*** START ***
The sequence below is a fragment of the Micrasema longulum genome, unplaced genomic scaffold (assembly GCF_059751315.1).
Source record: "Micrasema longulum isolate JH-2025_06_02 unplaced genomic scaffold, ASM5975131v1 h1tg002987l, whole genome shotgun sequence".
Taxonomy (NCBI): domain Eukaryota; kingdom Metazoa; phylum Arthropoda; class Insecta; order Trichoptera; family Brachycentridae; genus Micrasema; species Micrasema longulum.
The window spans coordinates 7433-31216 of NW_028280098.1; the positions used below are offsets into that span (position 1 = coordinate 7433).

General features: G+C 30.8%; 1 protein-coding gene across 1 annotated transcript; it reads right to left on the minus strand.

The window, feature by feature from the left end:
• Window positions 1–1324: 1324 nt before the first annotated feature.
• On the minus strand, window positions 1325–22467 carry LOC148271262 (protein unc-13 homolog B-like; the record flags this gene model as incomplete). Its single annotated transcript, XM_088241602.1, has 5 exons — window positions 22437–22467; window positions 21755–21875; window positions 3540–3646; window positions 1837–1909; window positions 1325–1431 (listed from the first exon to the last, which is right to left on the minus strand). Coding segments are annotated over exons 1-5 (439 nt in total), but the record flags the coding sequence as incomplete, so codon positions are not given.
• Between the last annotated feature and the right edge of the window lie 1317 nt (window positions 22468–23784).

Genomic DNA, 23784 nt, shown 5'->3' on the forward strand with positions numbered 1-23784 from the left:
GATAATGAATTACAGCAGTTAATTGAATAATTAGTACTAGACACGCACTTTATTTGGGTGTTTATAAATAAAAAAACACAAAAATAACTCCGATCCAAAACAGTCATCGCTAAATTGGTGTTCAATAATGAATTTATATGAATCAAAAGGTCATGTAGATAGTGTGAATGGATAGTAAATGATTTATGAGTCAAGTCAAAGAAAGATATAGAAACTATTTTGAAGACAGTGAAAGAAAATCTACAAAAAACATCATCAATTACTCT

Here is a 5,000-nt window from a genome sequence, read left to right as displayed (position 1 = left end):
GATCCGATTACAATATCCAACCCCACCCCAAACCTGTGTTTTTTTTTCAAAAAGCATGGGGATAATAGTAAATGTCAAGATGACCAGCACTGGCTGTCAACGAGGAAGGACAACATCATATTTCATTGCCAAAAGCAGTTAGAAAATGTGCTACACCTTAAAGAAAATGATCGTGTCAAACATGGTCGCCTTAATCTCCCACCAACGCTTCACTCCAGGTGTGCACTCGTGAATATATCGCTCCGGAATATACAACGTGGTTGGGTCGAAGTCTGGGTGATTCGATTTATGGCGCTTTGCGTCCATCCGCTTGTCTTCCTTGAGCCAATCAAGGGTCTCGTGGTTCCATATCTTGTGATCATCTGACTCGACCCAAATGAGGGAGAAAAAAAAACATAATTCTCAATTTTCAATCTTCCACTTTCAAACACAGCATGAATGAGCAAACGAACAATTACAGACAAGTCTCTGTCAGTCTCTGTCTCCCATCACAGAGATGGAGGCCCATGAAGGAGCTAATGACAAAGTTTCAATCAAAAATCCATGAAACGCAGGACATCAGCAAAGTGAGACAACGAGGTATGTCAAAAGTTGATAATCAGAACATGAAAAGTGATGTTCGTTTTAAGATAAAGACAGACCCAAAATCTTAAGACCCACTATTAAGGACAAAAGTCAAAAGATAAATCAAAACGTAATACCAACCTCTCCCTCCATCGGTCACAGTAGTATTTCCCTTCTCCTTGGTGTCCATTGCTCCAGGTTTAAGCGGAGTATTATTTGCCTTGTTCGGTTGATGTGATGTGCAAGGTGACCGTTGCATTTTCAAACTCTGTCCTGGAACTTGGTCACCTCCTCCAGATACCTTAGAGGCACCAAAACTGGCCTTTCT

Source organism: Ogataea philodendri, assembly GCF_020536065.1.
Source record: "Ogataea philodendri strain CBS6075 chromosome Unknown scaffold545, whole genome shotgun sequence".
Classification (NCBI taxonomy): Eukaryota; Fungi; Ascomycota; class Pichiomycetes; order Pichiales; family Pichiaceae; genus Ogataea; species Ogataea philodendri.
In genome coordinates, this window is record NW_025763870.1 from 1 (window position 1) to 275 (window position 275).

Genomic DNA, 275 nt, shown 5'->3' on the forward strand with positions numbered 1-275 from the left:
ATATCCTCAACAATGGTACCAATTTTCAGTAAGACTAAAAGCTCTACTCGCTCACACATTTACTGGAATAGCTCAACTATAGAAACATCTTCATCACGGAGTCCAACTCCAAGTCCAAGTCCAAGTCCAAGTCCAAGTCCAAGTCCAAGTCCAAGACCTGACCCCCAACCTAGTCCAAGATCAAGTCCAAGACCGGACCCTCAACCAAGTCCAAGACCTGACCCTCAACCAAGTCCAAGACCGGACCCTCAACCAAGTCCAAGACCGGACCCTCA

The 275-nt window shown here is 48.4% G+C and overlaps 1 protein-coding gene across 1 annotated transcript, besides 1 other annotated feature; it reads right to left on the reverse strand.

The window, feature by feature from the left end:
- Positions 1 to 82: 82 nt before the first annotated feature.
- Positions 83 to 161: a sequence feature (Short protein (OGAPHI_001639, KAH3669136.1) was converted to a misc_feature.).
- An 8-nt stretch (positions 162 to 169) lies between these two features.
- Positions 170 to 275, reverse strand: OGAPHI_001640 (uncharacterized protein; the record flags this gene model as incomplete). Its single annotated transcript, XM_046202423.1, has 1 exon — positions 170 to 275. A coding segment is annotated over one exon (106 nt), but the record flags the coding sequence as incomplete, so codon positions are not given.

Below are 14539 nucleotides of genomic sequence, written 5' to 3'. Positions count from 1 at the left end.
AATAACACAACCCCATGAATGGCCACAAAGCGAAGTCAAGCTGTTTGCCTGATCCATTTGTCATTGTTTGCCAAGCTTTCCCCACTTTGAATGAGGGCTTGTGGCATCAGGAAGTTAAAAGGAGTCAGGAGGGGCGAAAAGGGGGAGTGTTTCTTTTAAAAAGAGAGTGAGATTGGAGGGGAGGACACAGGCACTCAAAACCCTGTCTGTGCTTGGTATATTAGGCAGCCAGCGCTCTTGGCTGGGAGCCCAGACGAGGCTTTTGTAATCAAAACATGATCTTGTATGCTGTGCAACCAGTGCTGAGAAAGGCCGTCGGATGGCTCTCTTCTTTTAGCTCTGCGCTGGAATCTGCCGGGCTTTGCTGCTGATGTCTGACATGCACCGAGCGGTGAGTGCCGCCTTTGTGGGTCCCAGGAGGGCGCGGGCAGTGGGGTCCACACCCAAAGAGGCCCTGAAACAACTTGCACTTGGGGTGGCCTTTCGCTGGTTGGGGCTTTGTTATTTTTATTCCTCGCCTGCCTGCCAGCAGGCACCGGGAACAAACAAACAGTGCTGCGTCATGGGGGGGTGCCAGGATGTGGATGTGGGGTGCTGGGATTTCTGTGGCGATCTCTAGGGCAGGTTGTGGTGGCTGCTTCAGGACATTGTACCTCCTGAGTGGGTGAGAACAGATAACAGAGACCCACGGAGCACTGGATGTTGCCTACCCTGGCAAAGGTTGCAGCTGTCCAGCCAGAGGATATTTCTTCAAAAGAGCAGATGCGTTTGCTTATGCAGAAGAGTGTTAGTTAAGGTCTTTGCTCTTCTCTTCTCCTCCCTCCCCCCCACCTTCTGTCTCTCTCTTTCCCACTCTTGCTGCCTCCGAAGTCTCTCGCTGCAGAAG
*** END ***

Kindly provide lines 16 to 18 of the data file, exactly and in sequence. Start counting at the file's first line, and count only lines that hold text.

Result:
Classification (NCBI taxonomy): Eukaryota; Fungi; Ascomycota; class Pichiomycetes; order Pichiales; family Pichiaceae; genus Ogataea; species Ogataea philodendri.
In genome coordinates, this window is record NW_025763870.1 from 1 (window position 1) to 275 (window position 275).

Genomic DNA, 275 nt, shown 5'->3' on the forward strand with positions numbered 1-275 from the left: